said Erin M. Warshaw, MD, MS, of the University of Minnesota, Minneapolis, and her associates.
“Although nickel sensitivity is reported to be problematic in children, the pediatric population is often underrepresented in large-scale epidemiologic studies,” they added.
In this retrospective, cross-sectional study of 1,894 children aged 18 years or younger tested by the North American Contact Dermatitis Group (NACDG) between 1994 and 2014, 23.7% of those patch tested were found to be sensitive to nickel. This included 6.5% who were 5 years or younger, 34.2% who were 6-12 years, and 59.4% who were 13-18 years.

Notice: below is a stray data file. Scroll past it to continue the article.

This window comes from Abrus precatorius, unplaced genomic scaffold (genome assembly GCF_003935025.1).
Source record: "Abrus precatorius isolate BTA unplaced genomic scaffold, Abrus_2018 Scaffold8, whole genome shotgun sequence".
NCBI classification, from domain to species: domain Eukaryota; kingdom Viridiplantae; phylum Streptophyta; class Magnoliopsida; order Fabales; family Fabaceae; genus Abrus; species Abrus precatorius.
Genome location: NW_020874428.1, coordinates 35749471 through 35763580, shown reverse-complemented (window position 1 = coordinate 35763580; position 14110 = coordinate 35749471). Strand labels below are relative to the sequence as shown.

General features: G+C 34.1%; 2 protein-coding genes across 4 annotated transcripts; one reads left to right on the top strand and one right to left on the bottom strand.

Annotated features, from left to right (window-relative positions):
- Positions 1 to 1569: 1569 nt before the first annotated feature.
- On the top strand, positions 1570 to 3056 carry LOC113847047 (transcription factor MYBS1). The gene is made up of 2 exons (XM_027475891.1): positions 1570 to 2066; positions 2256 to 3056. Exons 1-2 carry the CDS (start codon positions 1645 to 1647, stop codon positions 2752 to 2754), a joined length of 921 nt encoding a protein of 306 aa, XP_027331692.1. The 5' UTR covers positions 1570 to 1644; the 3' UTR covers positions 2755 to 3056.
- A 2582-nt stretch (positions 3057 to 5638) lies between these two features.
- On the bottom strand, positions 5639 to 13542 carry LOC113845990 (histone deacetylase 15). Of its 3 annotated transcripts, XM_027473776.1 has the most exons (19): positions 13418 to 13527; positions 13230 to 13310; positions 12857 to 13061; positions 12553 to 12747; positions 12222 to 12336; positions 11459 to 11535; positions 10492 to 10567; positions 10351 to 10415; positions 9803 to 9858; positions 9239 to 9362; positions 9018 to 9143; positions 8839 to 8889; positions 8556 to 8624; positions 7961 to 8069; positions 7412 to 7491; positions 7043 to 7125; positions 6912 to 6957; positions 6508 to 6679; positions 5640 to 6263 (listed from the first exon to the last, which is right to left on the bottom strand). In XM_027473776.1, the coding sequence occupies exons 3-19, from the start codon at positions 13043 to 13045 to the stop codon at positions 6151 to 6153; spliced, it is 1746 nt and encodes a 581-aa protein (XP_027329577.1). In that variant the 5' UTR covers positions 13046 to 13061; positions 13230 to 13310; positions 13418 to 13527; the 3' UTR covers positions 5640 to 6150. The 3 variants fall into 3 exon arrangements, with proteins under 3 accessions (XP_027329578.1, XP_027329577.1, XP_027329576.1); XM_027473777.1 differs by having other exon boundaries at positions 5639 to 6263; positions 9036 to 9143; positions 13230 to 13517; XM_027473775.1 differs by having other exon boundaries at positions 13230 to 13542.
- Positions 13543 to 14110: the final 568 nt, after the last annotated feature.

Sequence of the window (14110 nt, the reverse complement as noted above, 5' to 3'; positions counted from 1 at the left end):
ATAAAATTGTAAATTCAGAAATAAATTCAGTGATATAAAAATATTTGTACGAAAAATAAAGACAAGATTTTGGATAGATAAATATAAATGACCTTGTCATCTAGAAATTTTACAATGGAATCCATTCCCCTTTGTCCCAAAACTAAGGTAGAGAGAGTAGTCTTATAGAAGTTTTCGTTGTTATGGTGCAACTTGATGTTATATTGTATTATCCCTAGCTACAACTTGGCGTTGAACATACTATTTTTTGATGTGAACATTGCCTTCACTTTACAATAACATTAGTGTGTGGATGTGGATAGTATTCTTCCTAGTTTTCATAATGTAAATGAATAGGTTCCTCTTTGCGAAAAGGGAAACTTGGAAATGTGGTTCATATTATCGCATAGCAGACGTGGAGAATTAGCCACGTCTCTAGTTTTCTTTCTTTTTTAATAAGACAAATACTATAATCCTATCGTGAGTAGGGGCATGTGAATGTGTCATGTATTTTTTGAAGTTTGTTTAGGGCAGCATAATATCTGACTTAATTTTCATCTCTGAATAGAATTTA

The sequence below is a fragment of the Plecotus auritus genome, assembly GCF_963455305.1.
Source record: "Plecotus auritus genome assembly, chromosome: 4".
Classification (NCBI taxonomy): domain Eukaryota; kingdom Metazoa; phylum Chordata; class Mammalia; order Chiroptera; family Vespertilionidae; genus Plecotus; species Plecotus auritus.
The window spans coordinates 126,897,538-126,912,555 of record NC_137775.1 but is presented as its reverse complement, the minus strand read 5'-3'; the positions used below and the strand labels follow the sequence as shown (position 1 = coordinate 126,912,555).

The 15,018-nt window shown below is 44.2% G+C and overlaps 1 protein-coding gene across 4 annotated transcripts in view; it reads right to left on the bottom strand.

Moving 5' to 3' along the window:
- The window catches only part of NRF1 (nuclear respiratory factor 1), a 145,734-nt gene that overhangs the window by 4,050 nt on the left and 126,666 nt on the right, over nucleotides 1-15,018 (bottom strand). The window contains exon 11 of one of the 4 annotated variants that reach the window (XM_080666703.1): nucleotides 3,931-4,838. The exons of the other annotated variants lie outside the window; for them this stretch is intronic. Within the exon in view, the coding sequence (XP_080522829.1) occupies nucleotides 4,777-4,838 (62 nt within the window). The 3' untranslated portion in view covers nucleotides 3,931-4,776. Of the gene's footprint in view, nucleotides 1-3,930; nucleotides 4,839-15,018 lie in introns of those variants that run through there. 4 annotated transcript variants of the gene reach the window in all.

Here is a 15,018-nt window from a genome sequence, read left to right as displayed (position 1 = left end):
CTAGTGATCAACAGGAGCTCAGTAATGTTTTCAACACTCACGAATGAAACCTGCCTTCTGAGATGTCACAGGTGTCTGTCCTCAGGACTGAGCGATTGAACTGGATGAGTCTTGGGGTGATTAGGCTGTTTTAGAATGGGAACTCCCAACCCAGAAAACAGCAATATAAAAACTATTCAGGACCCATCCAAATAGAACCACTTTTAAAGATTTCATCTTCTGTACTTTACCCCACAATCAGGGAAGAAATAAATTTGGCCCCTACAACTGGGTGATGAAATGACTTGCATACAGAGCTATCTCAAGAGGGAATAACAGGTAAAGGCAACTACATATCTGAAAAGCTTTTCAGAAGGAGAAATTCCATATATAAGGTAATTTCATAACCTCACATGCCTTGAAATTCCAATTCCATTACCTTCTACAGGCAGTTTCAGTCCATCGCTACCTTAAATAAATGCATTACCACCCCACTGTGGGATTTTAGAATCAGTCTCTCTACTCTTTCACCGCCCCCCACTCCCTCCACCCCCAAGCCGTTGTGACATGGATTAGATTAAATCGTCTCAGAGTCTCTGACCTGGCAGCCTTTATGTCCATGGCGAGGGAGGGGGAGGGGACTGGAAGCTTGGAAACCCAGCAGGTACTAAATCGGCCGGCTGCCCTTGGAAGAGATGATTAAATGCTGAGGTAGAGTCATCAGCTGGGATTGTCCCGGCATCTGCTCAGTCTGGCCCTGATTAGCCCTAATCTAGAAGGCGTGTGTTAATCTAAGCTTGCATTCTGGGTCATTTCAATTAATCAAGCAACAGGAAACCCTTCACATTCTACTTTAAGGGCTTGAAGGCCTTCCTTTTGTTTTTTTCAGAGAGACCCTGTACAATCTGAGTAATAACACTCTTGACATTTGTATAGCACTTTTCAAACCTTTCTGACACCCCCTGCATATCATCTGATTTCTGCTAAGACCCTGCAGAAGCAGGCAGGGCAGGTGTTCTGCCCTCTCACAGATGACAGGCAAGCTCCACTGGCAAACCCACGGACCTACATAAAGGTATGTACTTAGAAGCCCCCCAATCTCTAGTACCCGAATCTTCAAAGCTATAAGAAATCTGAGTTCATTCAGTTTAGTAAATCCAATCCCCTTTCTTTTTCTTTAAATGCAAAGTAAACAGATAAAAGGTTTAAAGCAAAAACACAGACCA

Among all three patient groups, jewelry was the most common source of nickel sensitivity (36.4%), and this sensitivity was found to increase with age (5 years and younger, 20.7%; 6-12 years, 28.3%; and 13-18 years, 42.9%; P = .0006).
More than two-thirds of positive patch test reactions to nickel were found to be extreme or strong,and her colleagues reported in the .
Notably, girls were significantly more likely to exhibit nickel sensitivity than boys, a result the authors credit to “trends and social norms. ”
Citing a separate study conducted recently by NACDG on the correlation between piercing and nickel sensitivity across all ages, researchers found that females were significantly more likely to have piercings than were males, and with age, they speculated, “girls may be more likely to encounter high nickel release through piercing jewelry, bracelets, necklaces, hair clips, etc., resulting in higher proportions of girls than boys with nickel allergy.”